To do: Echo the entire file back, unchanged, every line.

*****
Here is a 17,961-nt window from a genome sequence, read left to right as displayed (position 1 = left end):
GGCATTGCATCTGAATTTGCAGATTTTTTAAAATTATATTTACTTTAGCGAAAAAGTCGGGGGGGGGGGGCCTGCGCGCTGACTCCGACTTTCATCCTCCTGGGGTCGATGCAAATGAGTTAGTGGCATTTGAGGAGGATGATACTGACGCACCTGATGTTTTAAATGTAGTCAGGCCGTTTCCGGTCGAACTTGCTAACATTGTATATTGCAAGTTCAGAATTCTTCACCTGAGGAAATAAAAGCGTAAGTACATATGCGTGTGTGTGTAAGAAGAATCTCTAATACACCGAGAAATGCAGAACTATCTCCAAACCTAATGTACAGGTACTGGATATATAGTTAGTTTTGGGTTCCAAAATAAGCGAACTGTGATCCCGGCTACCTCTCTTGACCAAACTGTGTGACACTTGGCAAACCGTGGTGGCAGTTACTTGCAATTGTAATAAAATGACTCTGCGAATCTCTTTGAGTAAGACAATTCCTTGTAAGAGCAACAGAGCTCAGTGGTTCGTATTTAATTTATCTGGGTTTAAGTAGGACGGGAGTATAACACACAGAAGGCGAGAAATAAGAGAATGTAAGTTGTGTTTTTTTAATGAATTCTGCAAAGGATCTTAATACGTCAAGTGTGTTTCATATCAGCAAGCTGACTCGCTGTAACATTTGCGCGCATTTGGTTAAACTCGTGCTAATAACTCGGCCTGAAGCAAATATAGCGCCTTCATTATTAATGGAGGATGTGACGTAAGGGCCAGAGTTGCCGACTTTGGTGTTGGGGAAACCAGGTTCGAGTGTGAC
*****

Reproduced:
Here is a 17,961-nt window from a genome sequence, read left to right as displayed (position 1 = left end):
GGCATTGCATCTGAATTTGCAGATTTTTTAAAATTATATTTACTTTAGCGAAAAAGTCGGGGGGGGGGGGCCTGCGCGCTGACTCCGACTTTCATCCTCCTGGGGTCGATGCAAATGAGTTAGTGGCATTTGAGGAGGATGATACTGACGCACCTGATGTTTTAAATGTAGTCAGGCCGTTTCCGGTCGAACTTGCTAACATTGTATATTGCAAGTTCAGAATTCTTCACCTGAGGAAATAAAAGCGTAAGTACATATGCGTGTGTGTGTAAGAAGAATCTCTAATACACCGAGAAATGCAGAACTATCTCCAAACCTAATGTACAGGTACTGGATATATAGTTAGTTTTGGGTTCCAAAATAAGCGAACTGTGATCCCGGCTACCTCTCTTGACCAAACTGTGTGACACTTGGCAAACCGTGGTGGCAGTTACTTGCAATTGTAATAAAATGACTCTGCGAATCTCTTTGAGTAAGACAATTCCTTGTAAGAGCAACAGAGCTCAGTGGTTCGTATTTAATTTATCTGGGTTTAAGTAGGACGGGAGTATAACACACAGAAGGCGAGAAATAAGAGAATGTAAGTTGTGTTTTTTTAATGAATTCTGCAAAGGATCTTAATACGTCAAGTGTGTTTCATATCAGCAAGCTGACTCGCTGTAACATTTGCGCGCATTTGGTTAAACTCGTGCTAATAACTCGGCCTGAAGCAAATATAGCGCCTTCATTATTAATGGAGGATGTGACGTAAGGGCCAGAGTTGCCGACTTTGGTGTTGGGGAAACCAGGTTCGAGTGTGAC